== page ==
I’m not sure if many people know that I’m a huge nerd. I follow the tech industry pretty closely, I even monitor new cell phones that are coming out on every carrier. I was playing poker with the guys one night when I realized my geekness, I rattled off the make and model number of some guy’s cell phone. Wow, I’m a geek but I just love new and innovated technology.
I also love leadership. When technology and leadership got married they birthed Steve Jobs, the CEO and Co-Founder of Apple. This man is totally intriguing. I thought I’d share some leadership principles that I have learned from the man who wears the black turtleneck.
Failure is an option:
How many times do we look at times when we fail and never pick it back up again? Mr. Jobs was ousted from the company he started in the 80’s and he started a new company called NeXT. NeXT was at the forefront of technology and products, but the company was never really successful. Jobs re-wrote the playbook on cooperate structure. The company developed some amazing computers with some great software. But they failed. Ultimately their great product was too expensive and the company suffered. The company was purchased by another failing company (Apple) to make one of the most amazing technology companies in the world. NeXT was used as the foundations for what many of us now use on our computers. Apple was resurrected as a company by an apparent failure called NeXT.
Stick to what your good at:
One day I read a transcript of a conference call that Apple had with its shareholders. Questions that consumers have all the time is, why don’t you make _______? Apple’s response was really simple. “Because we can’t be the best in the world at it.” Apple said that every product they make can fit on a coffee table and yet they have much larger profits than tech companies that try to do everything. The huge leadership lesson here is to say, “no” to stuff that you can’t be the best in the world at.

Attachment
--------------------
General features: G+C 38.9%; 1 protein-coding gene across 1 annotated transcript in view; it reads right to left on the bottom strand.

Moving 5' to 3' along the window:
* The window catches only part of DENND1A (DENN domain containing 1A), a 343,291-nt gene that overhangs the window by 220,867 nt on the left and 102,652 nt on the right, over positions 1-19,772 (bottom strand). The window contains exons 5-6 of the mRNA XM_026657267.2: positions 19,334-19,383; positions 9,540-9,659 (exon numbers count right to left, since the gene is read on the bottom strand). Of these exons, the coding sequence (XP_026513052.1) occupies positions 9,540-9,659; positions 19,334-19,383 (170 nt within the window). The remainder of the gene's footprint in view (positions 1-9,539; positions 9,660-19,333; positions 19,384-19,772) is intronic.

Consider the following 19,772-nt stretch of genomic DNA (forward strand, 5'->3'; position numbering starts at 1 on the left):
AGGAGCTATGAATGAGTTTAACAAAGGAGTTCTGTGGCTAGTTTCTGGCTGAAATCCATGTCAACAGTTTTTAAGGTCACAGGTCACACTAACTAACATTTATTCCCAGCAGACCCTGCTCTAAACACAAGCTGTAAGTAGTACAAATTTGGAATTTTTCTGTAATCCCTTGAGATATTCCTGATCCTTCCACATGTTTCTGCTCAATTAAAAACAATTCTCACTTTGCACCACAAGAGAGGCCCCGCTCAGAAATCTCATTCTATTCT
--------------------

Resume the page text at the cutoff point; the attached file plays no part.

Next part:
Your internal barometer needs to be spot on:
One of the things that I love about Steve Jobs is his tenacity and his internal barometer. Apple doesn’t market-test products. They don’t get consumers in a room, let them have hands on play-date with their product and gauge their response. They simply come out with a product because they love it. It doesn’t matter to apple if everyone doesn’t love it, Steve Jobs and the Apple employees have to love the product. If you don’t love what you’re doing, why would anyone else?
These are just three leadership lessons I’ve learned from Mr. Jobs (There are more to come). All of these lessons in leadership can be universally applied, so I guess my question is why aren’t more churches applying leadership lessons from the tech world?Share